Is ceasing to be a full-time union representative a demotion?

'Demotion' is not defined in the LRA, but it is understood to include the reduction of responsibility, power or status, even though the salary level and other benefits may be retained. Here is a case which asks whether a change from being a union representative back to the position the employee had prior to being appointed as a representative, constituted a demotion.

While holding a remuneration level 6-9 post as a customer service agent, an employee was appointed as a Full Time Union Representative (FTUR) in terms of a recognition agreement. As a FTUR she was no longer required to fulfil the duties of a customer service agent. She was remunerated by SAA, in her capacity as FTUR, on remuneration level 13 and also received an allowance of R3 000 per month.

Her appointment as FTUR was governed by clause 5.2.6 of the recognition agreement, which read as follows:

'Upon the ending of the office term of the FTUR, or his removal from office:   Management shall, where practicable and possible, offer the same, or equivalent, or higher alternative employment to the FTUR.   The term of office and benefits of a FTUR shall automatically cease to exist when the FTUR is dismissed, or his or her services are terminated due to death, incapacity, resignation or according to the union's constitution.'

About three years later the union expelled her as a member. This had the immediate effect that she no longer served as the union's FTUR. SAA then redeployed her to the position she occupied prior to her becoming FTUR, namely a customer service agent at level 6-9. SAA, however, continued to remunerate her on the level 13, i.e. the salary that she had earned as a FTUR, but in accordance with clause above, the allowance of R3 000 ceased.

The employee was dissatisfied with the situation and referred a unfair demotion dispute to the CCMA, claiming that SAA should have redeployed her into a level 13 post. The arbitrator found that the employee had been demoted by SAA and that the demotion was unfair. He ordered SAA to offer her a level 13 or equivalent or higher alternative position by 30 August 2014.

SAA launched an application in the Labour Court to review and set aside the award. The LC concluded that the matter turned upon the correct interpretation of clause of the agreement. This clause required the employer to do no more than seek to place the employee in another position at the level or equivalent or higher than that which she occupied at the time of her appointment. The employee had no right to remain engaged at level 13 after her dismissal from office as a full-time union representative. Her placement in a post graded at the same level in which she was engaged prior to her appointment did not constitute a demotion; it was no more than a reversion to the status quo.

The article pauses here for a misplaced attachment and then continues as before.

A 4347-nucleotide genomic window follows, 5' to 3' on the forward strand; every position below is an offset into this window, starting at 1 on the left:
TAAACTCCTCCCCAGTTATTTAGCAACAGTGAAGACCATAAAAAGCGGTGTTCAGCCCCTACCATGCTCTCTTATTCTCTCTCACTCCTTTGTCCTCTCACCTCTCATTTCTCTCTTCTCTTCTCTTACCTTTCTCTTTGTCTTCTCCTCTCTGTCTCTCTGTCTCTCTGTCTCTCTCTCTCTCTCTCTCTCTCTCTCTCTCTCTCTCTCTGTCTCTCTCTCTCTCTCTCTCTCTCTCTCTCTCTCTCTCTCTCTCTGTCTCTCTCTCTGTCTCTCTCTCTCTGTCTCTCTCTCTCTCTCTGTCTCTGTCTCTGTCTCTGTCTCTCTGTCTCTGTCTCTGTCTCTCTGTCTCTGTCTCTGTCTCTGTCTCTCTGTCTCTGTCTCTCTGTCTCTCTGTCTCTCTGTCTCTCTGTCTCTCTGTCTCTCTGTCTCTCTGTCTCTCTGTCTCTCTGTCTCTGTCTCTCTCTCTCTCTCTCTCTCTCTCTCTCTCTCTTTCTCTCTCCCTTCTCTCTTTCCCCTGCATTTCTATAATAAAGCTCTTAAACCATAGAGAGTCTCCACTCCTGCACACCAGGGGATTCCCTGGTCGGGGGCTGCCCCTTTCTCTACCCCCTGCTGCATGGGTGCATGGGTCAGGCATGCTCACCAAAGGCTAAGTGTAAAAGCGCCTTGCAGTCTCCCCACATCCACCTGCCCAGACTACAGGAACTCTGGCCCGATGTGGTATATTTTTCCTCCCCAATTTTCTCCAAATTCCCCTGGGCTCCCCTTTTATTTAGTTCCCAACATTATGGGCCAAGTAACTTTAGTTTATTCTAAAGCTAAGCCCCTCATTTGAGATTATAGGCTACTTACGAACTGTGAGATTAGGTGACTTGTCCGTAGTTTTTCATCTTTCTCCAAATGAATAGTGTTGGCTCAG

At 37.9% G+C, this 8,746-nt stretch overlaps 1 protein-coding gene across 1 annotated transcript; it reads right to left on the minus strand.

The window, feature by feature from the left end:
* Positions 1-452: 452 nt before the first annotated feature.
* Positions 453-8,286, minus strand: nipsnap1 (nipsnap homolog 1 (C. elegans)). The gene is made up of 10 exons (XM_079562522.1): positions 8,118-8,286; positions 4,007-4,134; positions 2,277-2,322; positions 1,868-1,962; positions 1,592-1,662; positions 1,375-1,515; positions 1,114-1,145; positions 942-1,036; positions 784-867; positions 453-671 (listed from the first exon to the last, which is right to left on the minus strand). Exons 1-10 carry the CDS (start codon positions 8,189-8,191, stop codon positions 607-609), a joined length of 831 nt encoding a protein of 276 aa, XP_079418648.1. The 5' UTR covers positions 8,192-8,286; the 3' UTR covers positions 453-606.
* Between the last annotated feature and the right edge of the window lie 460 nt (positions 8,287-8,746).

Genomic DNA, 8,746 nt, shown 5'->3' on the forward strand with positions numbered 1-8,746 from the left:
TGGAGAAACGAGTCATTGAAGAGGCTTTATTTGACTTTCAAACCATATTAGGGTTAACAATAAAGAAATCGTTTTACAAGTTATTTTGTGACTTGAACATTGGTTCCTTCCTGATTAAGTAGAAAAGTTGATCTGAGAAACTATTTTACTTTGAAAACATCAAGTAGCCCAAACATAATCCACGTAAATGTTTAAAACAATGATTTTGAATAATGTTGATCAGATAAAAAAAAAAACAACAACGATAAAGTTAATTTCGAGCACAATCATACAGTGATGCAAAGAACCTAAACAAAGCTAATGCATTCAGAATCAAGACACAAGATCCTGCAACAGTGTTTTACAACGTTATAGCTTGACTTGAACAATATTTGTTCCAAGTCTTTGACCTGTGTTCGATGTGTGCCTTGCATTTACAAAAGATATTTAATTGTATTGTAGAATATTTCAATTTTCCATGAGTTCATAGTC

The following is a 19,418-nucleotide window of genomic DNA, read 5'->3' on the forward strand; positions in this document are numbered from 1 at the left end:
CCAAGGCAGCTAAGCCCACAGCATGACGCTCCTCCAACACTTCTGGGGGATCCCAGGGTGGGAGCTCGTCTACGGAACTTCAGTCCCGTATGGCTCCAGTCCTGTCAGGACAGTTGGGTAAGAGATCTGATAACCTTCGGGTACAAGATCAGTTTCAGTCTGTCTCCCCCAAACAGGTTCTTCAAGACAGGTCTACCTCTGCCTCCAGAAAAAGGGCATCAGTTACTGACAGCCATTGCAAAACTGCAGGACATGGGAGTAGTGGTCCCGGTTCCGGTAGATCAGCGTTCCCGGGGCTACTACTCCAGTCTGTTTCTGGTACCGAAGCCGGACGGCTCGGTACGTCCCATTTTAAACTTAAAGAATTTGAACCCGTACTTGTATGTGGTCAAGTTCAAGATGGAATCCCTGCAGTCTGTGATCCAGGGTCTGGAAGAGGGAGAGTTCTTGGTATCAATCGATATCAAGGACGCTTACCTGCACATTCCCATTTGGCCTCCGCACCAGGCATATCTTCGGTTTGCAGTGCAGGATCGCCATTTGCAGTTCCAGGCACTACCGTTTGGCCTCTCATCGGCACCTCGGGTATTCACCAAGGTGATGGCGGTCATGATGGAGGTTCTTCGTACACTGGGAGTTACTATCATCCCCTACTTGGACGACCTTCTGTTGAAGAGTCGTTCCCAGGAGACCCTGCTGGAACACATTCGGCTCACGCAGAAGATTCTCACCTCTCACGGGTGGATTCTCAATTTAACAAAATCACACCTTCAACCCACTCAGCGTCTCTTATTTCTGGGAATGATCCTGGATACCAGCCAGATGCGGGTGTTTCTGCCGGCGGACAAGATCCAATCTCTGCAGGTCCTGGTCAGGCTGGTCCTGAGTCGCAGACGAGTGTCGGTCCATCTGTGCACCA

On appeal to the Labour Appeal Court, the court in Mhlekude v South African Airways (Soc) Ltd and Others (PA5/15) [2016] ZALAC 59; (2017) 38 ILJ 577 (LAC) (24 November 2016) agreed with the Labour Court. It held that where an employer redeploys a full time union representative to her/his previous position in compliance with a collective agreement, when that person ceases to be such a representative, this does not constitute a demotion.

Prescription and employment disputes

Prescription is a legal process to either acquire rights (acquisitive prescription, for example, of ownership rights by staying openly and peacefully for 30 years on land belonging to another) or lose rights (extinctive prescriptive, usually by not acting quickly enough to claim what is rightfully yours).

For some years there has been a debate in labour law as to whether the Prescription Act applies to 'debts' under the LRA. The situation which can arise is where an employee wins at the CCMA but does nothing for over 3 years to enforce the award for compensation and/or reinstatement. Has the right prescribed? A more cynical use of prescription has arisen where employers claim that because of the time taken to review a CCMA award, the rights to compensation and/or reinstatement have prescribed because 3 years have passed.

Certainty in the law in this area is much needed and so when the Constitutional Court gave its judgment in Mogaila v Coca Cola Fortune (Pty) Limited (CCT76/16) [2017] ZACC 6 (2 March 2017) we looked forward to clarity. Unfortunately, we were sadly disappointed. Let's look at the facts of the case to see what can be learned. (Keep your eye on the dates to watch the progress of this dispute).